Accommodation in Hong Kong

Accommodation in Hong Kong is expensive. In fact, real estate prices in Hong Kong are regularly ranked amongst the highest in the world, so expats will need to budget carefully when it comes to finding their ideal home in the city.

Although there are a variety of quality options, space is a limited commodity in Hong Kong, and apartments in the city tend to be small. Unless an expat's budget is sizeable, they should be prepared to downsize. Tiny bedrooms are something many struggle with at first. Some spend ages looking at countless apartments trying to find housing with larger room sizes, but such a thing is rare in Hong Kong.


Types of accommodation in Hong Kong

Accommodation in Hong Kong can vary tremendously, but the rental market can largely be divided into ‘old’ and ‘new’.

Older accommodation is often a bit rough around the edges but if tenants are willing to spend a bit of time making it feel like home this could be a good, affordable option for people whose priority is space and a central location.

There are plenty of high quality, modern apartments in the popular residential areas, but the luxurious lifestyle comes with a price tag. Those on a budget wanting to enjoy modern living should consider adding a few extra stops to their commute and looking at some of the newer residential areas that are developing outside the Hong Kong city centre.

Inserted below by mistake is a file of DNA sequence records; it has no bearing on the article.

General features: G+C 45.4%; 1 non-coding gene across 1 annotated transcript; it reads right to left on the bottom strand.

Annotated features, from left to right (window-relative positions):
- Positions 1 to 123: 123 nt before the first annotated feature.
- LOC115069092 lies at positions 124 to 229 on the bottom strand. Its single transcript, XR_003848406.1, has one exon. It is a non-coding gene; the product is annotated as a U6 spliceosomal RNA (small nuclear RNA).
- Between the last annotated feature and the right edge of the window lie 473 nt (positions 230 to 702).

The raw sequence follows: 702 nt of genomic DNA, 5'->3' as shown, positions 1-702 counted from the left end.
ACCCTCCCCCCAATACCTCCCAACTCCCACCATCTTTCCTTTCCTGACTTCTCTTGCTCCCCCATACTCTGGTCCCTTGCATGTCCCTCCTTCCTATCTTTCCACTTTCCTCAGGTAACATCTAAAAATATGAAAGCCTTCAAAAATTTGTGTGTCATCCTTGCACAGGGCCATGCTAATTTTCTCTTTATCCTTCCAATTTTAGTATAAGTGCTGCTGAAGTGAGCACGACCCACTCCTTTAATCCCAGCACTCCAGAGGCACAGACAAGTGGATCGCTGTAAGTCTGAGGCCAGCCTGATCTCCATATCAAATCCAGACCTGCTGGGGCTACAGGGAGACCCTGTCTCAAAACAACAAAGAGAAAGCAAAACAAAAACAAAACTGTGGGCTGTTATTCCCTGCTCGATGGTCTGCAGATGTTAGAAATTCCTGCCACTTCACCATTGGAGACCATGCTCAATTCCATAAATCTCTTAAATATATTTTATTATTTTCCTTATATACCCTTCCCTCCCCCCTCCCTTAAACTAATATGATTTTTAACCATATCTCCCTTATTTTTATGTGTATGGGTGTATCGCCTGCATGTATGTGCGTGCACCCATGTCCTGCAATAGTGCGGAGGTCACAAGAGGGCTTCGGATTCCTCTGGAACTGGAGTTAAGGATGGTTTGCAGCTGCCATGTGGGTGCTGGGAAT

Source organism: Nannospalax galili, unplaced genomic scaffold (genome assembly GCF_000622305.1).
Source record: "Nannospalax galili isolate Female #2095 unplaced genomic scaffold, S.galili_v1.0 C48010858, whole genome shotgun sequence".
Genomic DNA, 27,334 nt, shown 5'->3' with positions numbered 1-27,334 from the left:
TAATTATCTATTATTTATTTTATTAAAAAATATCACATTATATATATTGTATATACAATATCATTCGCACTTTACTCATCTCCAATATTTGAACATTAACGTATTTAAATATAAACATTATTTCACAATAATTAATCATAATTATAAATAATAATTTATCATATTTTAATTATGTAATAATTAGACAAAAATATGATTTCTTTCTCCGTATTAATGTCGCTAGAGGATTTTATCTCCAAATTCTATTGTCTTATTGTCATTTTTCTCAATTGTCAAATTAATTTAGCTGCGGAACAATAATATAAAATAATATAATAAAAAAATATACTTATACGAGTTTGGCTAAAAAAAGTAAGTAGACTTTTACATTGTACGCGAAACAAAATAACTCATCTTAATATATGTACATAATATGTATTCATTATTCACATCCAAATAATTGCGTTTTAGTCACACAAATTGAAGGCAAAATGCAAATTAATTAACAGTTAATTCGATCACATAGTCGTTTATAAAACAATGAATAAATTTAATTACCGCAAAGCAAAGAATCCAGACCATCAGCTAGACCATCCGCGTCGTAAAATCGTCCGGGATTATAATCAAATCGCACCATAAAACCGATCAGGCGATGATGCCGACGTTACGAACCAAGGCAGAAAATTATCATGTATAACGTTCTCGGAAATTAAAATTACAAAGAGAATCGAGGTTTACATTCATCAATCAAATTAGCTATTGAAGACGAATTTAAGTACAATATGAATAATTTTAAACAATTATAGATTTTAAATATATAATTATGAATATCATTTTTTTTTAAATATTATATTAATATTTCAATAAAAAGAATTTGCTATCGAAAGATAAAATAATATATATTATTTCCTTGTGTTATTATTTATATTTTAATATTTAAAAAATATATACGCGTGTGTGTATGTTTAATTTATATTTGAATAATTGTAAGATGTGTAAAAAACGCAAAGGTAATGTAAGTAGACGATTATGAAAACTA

Finding accommodation in Hong Kong

Due to the short-term nature of most expat assignments in Hong Kong, most new arrivals opt to rent rather than buy property.

For those who are not lucky enough to have their employer assist them in their search for a property in Hong Kong, the best option is to enlist the services of a reputable real estate agent. These professionals have an intimate knowledge of the region’s property market and can help expats find something that meets all their requirements in terms of size, quality, price and location.

There are lots of online property portals and while these are an excellent source of information, the fact is that desirable property in Hong Kong moves quickly. So often by the time a prospective tenant enquires about a property listed on a portal it has already been snapped up through an agent. Nevertheless, it's a good idea to use online resources to research the types, prices and availability of apartments in Hong Kong for an idea of what to expect before relocating.


Renting accommodation in Hong Kong

Most landlords use a standard government lease in Hong Kong. However, because they are allowed to add their own clauses, it is best to read through the contract carefully to ensure that there aren’t any hidden costs involved.

Rental contracts in Hong Kong are generally for a two-year period, with a break clause after a year. Two or three months’ rent is required as a security deposit, which will only be returned once the tenant vacates the property. 

Unless expats choose to live in a fully serviced apartment building, they will most likely be responsible for setting up an account with water, gas and electricity service providers once they have found accommodation in Hong Kong. Utility bills are rarely included in the monthly rental fee, so expats will have to take these into account when planning a budget. Costs vary depending on usage and may differ from one service provider to the next